James is interested in supervising research in applied economic areas, in particular applications in the area of sport. As sports are very well measured, and the incentives well understood, they can be ideal for the investigation of economic theories.
James has published research investigating a range of economic phenomena using sports data; for example, discrimination and market efficiency. Many aspects of labour market functioning (workplace productivity, the impact of immigration and changes in regulatory oversight) and managerial decisions can, and have been investigated.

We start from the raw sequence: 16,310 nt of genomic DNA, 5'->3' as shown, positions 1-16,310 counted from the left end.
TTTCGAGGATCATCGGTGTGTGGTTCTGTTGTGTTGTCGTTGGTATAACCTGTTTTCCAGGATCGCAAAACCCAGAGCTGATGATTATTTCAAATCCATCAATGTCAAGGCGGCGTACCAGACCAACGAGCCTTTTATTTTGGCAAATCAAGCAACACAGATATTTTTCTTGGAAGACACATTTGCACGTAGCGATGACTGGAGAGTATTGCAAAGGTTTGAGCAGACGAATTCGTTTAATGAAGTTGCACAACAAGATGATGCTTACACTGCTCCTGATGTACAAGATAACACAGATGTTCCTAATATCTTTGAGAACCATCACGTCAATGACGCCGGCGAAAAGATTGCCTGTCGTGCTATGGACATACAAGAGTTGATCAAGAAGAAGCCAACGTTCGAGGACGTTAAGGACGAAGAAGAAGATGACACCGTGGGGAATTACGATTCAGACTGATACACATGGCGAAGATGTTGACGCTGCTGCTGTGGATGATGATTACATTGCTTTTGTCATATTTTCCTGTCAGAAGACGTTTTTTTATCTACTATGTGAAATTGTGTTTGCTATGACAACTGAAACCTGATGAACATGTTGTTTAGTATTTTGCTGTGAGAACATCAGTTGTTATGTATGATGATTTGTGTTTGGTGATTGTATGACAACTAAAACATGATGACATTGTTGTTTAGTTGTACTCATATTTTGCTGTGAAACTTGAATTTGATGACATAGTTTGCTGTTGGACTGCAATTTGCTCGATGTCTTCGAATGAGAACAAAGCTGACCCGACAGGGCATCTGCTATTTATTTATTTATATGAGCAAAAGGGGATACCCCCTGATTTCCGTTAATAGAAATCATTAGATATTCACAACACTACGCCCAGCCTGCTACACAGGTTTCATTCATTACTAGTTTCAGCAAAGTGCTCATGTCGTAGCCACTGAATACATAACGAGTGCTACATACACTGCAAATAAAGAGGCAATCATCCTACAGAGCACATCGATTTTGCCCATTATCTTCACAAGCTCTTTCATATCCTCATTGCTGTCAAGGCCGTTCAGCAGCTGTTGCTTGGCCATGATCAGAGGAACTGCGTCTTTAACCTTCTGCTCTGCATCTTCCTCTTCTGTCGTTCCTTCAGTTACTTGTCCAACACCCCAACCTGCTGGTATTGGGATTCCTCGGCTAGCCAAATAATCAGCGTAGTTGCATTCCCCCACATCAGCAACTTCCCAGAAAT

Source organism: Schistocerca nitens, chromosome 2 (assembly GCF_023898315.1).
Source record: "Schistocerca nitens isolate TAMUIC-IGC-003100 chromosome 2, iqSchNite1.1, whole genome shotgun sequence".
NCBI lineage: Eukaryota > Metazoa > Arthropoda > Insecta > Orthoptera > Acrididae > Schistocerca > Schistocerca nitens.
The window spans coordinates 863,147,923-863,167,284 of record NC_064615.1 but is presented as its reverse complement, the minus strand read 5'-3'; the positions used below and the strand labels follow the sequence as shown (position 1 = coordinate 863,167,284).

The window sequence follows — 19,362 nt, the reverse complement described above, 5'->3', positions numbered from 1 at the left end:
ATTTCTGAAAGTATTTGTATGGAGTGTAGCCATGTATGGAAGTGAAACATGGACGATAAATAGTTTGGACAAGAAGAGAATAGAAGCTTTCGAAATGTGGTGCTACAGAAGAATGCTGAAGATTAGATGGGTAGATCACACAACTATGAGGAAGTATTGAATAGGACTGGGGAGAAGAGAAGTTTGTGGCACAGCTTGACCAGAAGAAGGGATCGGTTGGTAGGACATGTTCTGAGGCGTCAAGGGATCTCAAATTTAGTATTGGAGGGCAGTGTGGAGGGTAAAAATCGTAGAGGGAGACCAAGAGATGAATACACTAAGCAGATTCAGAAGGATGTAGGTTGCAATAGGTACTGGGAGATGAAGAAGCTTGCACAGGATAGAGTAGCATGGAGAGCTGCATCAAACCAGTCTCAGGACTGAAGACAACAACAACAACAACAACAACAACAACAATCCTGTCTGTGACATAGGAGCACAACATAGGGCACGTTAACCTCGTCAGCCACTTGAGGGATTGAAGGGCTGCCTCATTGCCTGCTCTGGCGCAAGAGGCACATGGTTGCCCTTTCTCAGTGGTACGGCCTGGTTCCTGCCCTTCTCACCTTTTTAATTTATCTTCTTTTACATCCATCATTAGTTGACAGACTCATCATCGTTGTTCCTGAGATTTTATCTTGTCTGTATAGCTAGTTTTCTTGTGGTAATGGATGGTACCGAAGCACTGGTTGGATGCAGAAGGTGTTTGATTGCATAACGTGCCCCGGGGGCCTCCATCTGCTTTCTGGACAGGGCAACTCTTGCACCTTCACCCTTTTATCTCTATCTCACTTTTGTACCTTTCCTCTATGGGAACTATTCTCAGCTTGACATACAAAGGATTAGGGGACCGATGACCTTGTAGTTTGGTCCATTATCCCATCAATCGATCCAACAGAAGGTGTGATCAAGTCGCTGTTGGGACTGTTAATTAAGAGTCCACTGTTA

Sport also enables classic economic issues to be analysed within the context of sport, for example, the demand for attendance at sport, and strategic decisions made on the field. Data on sport has been extensively collected for decades, even centuries, enabling economic history analyses over long periods of time, and studies of important periods of change in sports.